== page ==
The amateur investigators final case is to crack their own feelings
Eru Chitanda and Houtarou Oreki walk home from a festival, cherry blossom petals framing the scene. Iconic of new beginnings, these cherry blossoms are curiously blooming out of season. Chitanda stops Oreki in front of the tree producing them. There, she gives him an ultimatum.
Hyouka is about solving mysteries, and mainly mundane mysteries at that. No murderer needs to be found. No crime needs to be immediately uncovered. But in its forays into mystery-solving, Hyouka just as interested in uncovering the “why” of its mysteries as the “how”. The show isn't merely content with the clever puzzles or sensationalist circumstances more conventional mystery series trade in. Why, after all, do people set up these elaborate puzzles in the first place? In exploring the “why” of its mundane mysteries, Hyouka gives its story an excuse to explore its characters, one particular facet at a time. We have Oreki's growing interest and empathy in others like his teacher. We have Satoshi Fukube's chronic jealousy of Oreki's critical reasoning prowess. And then we have the budding romance between Oreki and Chitanda.
Chitanda and Oreki develop a gradual chemistry with each other as they learn about one another. They develop feelings of attraction for each other throughout the show. The two nearly kiss while getting into a mystery before pulling away and becoming all bashful. Chitanda invites Oreki to accompany her on her New Year rounds, with the two of them getting locked together in a shed. By themselves, these incidents amount to little more than romantic teasing -- besides the point of a show concerned with figuring out the puzzles behind the mysteries. But then towards the end, the romance between the two becomes the mystery itself.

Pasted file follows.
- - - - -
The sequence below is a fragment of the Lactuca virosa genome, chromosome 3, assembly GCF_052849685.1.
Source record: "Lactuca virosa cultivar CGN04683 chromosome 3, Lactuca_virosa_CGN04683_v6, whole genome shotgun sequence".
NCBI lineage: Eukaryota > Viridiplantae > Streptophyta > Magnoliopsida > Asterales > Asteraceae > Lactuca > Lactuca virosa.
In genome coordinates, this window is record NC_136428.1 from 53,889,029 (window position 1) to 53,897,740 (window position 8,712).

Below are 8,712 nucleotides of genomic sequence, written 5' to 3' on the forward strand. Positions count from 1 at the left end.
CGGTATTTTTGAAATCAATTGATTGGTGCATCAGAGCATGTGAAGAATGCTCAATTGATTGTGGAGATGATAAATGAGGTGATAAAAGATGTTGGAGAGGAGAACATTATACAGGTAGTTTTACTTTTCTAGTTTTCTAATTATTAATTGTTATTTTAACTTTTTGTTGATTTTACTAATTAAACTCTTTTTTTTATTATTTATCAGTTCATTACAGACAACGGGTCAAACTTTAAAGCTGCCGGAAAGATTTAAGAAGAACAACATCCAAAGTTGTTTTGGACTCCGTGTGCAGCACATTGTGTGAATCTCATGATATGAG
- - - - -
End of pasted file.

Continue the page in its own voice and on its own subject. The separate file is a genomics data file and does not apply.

It is through the investigatory framework of this mystery sleuthing show that the relationship shared by these two is directly addressed. The mystery of the finale, hidden underneath the ostensible puzzle of a closed-down bridge, is the reason Chitanda asks Oreki to help her out during another festival. The “why” of that mystery is the question of their relationship. Will the romance actually happen? Far from the straightforward solutions of will he-won’t she problems elicited from characters shy or dense, Chitanda let's Oreki know what being partnered with her would mean. She thinks that it would mean less for him freedom. She wants to know if he’s willing to put up with that.
Elements of Chitanda's life, from the large rice plantation that she lives on to the New Year's greetings that she offers to people on behalf of her father, suggests a person who belongs to an important family and is under pressing expectations. Outside of that bubbly and inquisitive exterior of Chitanda's, unconstrained from asking Oreki about this or that, is a girl who knows that she can't do this forever. Outside of the freedom bubble that is her school life with the Classic Literature Club is an adult one of entering the family business and taking over the family position in the community.
Chitanda invites Oreki to participate in the Hina Doll Festival, a long-standing celebratory custom in the countryside organized annually by the locals. Except for Chitanda and a few others, the locals are mainly elderly. Having grown up in the countryside as part of an important family in her farming community, she has been participating in this festival since she was little. This festival and other traditions are aspects of her identity that she cherishes, aspects that she feels duty-bound to continue preserving.